United Kingdom's Supreme Court ruled that Abdelhakim Belhaj can sue the British government over allegations that it helped return him to Libya's Gaddafi regime
The United Kingdom’s Supreme Court has ruled to give the Chairman of the Libyan Al-Watan Party, Abdelhakim Belhaj, the right to sue the former Foreign Secretary of the UK, Jack Straw, the MI6 and the British government for claims that they helped in his rendition to Libya and later in his torture by the Libyan Gaddafi authorities.
According to British media citing the Supreme Court, the UK’s highest court has ruled that ministers, involved in the case, especially Jack Straw, cannot claim “state immunity” or escape trial on the grounds of the legal doctrine of “foreign acts of state.”
Lord Mance, a UK Supreme Court judge, said the use of torture “has long been regarded as abhorrent by English law,” thus dismissing the government’s appeal in the Belhaj case.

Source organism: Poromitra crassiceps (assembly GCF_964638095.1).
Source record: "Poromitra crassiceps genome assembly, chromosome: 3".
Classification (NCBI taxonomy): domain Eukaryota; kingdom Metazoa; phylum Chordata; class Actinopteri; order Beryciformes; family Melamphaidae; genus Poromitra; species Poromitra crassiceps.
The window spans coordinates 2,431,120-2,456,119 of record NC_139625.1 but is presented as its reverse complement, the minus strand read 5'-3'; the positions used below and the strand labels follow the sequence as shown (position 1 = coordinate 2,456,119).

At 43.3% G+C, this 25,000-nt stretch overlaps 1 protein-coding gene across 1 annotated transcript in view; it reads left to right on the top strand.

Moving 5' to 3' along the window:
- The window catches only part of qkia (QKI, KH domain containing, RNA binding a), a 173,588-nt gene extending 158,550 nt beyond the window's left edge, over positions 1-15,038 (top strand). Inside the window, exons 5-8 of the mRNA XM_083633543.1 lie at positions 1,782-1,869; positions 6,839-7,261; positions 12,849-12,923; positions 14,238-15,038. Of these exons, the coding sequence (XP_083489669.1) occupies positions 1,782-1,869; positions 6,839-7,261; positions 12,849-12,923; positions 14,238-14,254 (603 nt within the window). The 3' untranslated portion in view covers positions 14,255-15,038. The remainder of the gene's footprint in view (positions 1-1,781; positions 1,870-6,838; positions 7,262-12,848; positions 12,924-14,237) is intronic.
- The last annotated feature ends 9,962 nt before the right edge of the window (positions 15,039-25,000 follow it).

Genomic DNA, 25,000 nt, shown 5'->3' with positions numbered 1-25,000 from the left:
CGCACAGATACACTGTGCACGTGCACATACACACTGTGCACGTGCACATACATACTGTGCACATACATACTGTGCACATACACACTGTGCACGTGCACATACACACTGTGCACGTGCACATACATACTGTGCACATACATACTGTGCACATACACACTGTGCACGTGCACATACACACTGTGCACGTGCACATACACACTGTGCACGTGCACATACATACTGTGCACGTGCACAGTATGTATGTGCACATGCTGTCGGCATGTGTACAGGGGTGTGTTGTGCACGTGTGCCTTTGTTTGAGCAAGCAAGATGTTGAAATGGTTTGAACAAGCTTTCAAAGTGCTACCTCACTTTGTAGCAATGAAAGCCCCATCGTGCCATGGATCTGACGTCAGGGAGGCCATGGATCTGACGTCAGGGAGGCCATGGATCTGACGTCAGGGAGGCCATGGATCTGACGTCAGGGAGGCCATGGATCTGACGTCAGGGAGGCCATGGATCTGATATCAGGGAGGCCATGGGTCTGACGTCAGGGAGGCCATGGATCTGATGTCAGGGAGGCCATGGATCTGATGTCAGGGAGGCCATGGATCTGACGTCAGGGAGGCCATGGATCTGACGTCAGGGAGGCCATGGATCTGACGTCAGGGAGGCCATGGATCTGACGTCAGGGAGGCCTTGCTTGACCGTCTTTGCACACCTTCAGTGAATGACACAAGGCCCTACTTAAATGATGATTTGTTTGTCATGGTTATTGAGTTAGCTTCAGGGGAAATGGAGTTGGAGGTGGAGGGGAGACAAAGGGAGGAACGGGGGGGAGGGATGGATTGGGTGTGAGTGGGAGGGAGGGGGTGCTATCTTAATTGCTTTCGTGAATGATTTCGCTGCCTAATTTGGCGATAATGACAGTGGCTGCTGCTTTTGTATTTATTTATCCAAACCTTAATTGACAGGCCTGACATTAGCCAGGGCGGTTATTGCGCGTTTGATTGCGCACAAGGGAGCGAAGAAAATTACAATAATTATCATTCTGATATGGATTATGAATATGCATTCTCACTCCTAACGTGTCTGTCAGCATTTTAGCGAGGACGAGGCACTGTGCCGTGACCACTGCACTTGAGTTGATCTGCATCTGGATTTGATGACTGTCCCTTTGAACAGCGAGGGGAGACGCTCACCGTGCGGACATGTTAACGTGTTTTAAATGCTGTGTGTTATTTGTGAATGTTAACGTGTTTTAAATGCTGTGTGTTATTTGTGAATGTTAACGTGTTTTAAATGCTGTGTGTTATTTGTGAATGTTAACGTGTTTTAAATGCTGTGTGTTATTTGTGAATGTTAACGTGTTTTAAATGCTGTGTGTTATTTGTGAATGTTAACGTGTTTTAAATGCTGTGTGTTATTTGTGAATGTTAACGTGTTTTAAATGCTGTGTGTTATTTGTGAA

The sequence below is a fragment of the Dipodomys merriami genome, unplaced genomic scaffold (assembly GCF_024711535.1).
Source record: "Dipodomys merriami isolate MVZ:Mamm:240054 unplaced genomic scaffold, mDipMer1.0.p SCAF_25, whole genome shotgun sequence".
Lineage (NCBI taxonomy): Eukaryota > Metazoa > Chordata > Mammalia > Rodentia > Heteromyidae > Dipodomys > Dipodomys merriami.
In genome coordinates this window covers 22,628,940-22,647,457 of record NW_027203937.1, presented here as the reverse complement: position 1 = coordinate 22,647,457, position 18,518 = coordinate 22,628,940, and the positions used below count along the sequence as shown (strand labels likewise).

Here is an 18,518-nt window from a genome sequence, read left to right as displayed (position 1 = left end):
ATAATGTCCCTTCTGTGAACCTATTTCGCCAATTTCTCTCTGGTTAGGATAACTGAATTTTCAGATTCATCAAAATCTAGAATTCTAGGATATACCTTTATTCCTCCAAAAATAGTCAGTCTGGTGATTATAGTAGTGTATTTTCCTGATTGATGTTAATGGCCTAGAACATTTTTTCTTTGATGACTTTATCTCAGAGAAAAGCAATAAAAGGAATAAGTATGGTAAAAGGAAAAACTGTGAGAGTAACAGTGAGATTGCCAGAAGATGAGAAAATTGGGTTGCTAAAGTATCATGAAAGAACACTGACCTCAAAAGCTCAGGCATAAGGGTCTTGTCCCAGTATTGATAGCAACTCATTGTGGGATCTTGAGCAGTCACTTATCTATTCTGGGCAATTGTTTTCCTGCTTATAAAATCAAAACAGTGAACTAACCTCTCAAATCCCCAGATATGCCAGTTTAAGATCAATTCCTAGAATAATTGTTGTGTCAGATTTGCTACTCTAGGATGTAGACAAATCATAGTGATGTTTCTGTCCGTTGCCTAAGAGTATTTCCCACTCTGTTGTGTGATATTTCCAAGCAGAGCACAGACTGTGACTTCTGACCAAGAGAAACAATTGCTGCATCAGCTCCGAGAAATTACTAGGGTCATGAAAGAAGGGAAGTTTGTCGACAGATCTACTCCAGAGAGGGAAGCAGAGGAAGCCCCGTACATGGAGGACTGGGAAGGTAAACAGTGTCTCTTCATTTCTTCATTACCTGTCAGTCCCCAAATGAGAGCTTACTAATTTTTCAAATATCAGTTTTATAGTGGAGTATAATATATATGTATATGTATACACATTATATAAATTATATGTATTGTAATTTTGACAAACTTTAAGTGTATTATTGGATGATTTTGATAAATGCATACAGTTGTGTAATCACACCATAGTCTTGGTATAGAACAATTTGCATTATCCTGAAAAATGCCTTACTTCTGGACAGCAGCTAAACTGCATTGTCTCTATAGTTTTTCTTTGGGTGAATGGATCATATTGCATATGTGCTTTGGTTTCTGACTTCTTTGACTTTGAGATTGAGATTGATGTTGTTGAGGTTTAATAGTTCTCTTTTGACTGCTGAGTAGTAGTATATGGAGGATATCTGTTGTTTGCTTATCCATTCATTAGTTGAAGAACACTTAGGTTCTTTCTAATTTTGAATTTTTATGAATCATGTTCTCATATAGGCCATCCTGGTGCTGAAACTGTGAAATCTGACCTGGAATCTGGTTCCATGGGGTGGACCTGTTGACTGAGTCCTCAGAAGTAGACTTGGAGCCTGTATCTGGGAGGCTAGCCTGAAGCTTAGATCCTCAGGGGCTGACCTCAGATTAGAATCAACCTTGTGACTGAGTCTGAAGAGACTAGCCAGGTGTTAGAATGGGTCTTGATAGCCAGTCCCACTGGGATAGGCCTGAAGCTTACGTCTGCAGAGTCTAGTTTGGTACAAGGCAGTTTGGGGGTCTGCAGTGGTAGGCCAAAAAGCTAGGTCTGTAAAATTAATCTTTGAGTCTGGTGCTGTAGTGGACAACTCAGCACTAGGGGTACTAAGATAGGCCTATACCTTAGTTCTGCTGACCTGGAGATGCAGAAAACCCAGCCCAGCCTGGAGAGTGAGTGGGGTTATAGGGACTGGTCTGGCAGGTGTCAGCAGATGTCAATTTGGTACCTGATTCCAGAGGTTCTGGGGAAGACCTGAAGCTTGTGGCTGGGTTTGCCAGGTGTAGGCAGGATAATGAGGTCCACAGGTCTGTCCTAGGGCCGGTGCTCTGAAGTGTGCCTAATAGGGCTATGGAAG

The lawyers for Belhaj, who are almost fifty, say he is determined to sue unless he receives an apology and a token £1 in damages.
According to the case, the head of the counter-terrorism at the MI6, Sir Mark Allen, sent a letter to the Gaddafi regime’s Intelligence Chief, Moussa Koussa, saying that the UK intelligence provided a tipoff that led to the abduction and then rendition of Belhaj and his wife to Libya.
Belhaj and his wife, Fatima Bouchar, were abducted in Bangkok in March 2004 and then flown by the CIA from Bangkok to Gaddafi’s detention centers in Tripoli, where Belhaj remained in prison for almost 6 years, while Bouchar, who was then pregnant, was released before giving birth.
Belhaj was handed over to the Gaddafi regime in 2004 at the time when Tony Blair, who was in close ties to Muamar Gaddafi, was the UK Prime Minister.